An editorial lauding China's latest addition to its nuclear arsenal has apparently been deleted from state-run news sites after it said the new Dongfeng-41 missile would win the country "more respect" amid a war of words with U.S. President Donald Trump's administration.
"Before Trump took power, his team showed a tough stance toward China, and in turn, Beijing will ready itself for pressures imposed by the
new U.S. government," the Global Times, which has close ties to the ruling Chinese Communist Party, said.
"Nuclear deterrence is the foundation of China's national security, which must be consolidated with the rising strategic risks," said the article, a cached copy of which was still available on Google on Thursday.
The paper lauded the new missile as a road-mobile intercontinental ballistic missile with a range of 14,000 kilometers and able to detonate a payload of 10-12 nuclear warheads anywhere in the world.
"But most military experts believe that China has finished the research and production of the Dongfeng-41 and the conditions for deployment are optimal," it said, citing military experts.
The Jan. 23 editorial was apparently published in response to Trump's call for an increase in the U.S. nuclear arsenal.
"Trump has called for a nuclear arms build-up many times," it said. "A military clash with the U.S. is the last thing China wants, but ... the U.S. has not paid enough respect to China's military."
It said Trump and his officials had shown a "flippant" attitude towards Chinese interests.
Last week, the paper warned of "major war" after comments made by secretary of state Rex Tillerson, who said the U.S. could move to block Chinese access to artificial islands it made in disputed areas of the South China Sea.
But Jason Z. Yin, a professor of strategy management and international business at Seton Hall University in New Jersey, said Trump's rhetoric is born of a tough-talking, deal-making business background.
"You have to remember that Trump and [designated secretary of state] Rex Tillerson come from a corporate background, and they're used to doing everything they can to buy low and sell high," Yin said. "Their tough talk is akin to bargaining, and shouldn't be taken literally."
"The Global Times editorial, however, tried to fight fire with fire, but they misunderstood the haggling side of business, and they made a wrong call," he said.
The apparent deletion of the editorial suggests that someone powerful in Beijing agrees with him.
Yin said most of Trump's team can be expected to act in the interests of business, rather than global diplomacy.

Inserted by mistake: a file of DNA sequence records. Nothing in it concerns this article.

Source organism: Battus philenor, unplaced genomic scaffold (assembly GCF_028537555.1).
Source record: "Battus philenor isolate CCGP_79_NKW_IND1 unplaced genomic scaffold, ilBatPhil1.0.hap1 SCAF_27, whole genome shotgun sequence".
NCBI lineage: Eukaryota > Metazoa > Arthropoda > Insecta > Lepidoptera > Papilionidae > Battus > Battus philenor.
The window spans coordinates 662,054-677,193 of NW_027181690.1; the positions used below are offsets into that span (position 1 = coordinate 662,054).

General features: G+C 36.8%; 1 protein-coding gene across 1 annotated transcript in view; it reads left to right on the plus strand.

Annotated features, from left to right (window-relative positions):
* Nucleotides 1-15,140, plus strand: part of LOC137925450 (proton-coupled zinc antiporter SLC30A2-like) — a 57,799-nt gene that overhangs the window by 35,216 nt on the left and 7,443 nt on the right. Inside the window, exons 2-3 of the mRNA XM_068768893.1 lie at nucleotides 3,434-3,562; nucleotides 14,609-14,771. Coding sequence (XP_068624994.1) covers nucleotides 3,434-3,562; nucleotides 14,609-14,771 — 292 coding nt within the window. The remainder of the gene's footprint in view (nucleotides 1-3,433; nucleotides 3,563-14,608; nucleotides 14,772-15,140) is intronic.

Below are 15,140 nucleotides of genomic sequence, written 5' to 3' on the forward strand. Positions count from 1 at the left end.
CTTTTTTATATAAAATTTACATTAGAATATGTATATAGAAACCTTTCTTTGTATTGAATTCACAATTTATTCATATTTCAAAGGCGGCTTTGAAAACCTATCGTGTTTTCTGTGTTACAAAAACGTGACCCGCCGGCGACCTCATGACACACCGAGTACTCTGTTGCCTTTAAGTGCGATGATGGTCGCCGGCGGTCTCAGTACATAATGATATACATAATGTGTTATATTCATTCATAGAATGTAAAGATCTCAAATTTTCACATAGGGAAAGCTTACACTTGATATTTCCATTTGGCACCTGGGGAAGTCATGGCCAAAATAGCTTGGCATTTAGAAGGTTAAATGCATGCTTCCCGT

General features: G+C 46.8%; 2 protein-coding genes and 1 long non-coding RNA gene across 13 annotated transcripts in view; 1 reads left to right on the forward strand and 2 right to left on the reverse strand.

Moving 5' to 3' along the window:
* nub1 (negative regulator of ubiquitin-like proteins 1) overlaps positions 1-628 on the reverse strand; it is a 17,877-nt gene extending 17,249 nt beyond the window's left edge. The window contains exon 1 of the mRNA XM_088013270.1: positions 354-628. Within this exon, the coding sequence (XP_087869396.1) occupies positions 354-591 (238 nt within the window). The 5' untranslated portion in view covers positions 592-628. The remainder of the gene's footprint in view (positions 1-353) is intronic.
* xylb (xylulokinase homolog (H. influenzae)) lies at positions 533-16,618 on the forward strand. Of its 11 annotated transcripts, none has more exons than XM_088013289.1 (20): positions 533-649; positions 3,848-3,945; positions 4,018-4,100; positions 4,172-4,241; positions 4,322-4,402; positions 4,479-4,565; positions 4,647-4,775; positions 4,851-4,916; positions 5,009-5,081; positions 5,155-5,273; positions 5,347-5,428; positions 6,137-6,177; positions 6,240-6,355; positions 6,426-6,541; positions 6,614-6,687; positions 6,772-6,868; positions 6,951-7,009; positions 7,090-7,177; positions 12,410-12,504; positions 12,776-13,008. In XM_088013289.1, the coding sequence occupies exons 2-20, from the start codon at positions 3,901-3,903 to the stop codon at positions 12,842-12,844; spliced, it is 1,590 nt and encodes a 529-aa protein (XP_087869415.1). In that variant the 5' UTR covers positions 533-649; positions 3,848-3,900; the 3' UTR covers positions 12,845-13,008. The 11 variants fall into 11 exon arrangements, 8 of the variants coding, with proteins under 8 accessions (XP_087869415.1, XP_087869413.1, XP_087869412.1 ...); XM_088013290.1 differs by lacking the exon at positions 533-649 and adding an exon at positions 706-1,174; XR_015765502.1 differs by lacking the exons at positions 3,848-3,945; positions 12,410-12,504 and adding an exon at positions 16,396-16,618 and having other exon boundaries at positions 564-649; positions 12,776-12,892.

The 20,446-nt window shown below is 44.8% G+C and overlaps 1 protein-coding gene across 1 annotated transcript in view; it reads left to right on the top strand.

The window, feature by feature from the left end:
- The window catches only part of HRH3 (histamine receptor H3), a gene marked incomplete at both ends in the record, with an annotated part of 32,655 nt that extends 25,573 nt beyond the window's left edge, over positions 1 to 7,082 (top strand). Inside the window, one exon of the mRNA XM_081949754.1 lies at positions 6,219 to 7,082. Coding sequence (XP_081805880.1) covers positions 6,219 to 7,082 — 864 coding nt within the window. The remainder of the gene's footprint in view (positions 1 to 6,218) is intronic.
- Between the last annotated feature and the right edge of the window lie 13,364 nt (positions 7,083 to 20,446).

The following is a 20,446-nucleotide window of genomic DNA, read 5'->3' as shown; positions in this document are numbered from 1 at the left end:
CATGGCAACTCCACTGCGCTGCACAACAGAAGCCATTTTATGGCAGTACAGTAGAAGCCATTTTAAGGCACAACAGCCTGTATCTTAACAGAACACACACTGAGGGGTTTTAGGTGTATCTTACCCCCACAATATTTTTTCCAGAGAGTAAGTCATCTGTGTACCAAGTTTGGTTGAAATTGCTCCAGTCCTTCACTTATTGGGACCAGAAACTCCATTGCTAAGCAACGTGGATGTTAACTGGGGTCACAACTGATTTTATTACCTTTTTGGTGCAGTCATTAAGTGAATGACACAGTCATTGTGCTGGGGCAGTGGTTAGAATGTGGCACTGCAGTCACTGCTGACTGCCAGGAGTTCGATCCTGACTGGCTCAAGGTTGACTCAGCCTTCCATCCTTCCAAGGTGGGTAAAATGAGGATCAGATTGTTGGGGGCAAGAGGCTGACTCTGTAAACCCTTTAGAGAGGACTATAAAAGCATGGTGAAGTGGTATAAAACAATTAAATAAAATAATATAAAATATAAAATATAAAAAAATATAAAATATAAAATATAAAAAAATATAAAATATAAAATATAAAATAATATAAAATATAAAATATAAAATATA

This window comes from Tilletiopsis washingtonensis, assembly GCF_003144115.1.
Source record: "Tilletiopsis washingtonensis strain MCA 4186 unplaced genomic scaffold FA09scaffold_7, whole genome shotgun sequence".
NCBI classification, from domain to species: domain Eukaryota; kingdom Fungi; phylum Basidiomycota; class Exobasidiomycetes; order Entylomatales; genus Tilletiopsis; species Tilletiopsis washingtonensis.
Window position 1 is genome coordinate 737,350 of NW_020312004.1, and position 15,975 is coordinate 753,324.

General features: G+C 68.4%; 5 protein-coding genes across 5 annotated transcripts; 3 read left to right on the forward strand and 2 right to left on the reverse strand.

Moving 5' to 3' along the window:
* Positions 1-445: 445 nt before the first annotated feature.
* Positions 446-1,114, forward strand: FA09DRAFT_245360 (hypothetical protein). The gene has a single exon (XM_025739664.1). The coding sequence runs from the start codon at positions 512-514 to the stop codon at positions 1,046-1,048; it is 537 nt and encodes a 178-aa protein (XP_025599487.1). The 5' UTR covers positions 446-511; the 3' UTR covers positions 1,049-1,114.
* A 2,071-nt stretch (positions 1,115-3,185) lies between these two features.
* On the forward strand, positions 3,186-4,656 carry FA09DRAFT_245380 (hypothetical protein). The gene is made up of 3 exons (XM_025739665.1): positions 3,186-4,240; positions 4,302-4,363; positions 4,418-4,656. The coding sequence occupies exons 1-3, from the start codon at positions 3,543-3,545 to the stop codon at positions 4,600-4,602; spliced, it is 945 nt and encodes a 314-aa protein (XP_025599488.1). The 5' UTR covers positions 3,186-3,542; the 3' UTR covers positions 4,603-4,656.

Deeds over words
Ran Bogong, former politics professor at Toledo University, agreed.
"We should judge them by their deeds rather than their words," Ran said. "The most important thing is what will Trump actually do."
"I believe there will be some changes in the U.S.-China relationship, but I don't think there will be war, at least not in the short term," he said.
Meanwhile, Claude Barfield, an expert on international trade at the American Enterprise Institute (AEI), a former U.S. think-tank adviser to the US Trade Representative's Office, said in a recent report that China's tight controls over online content have negatively affected overseas suppliers.
Eight of the world's top 25 traffic sites are banned in China, including Google, Facebook, Twitter, and YouTube, Barfield wrote, saying the complex system of blocks, filters and human censorship known as the Great Firewall breaks international trade rules on market access.
He said such practices could be seen as discriminatory protectionism under World Trade Organization (WTO) rules.
Sang Young, information security expert at the Hong Kong Internet Society, said the Great Firewall definitely inconveniences foreign businesses operating in China.
"The 'discrimination' refers to not allowing people to see overseas content, but allowing people to access content provided by China," Yeung told RFA.
"The failure to allow suppliers to provide services to the Chinese mainland would seem to contravene WTO rules and the concept of free trade," he said.
China's 730 million netizens must currently use virtual private networks (VPNs) to access Facebook, Twitter and most foreign news sites, according to rights activist Jia Pin.
"You see, activists here in China often need to access these foreign sites; any political content is generally prohibited browsing, which means that you must use a VPN to get 'over the Wall'," Jia.
But China has said that it will crack down in 2017 on the use of VPNs to get around the Great Firewall with new rules requiring service providers to obtain government approval before they can operate.
Jia said such a comprehensive obstacle to the flow of information in China would be a "major hindrance" to rights activists there.
Reported by Gao Shan for RFA's Mandarin Service, and by Goh Fung for the Cantonese Service. Translated and edited by Luisetta Mudie.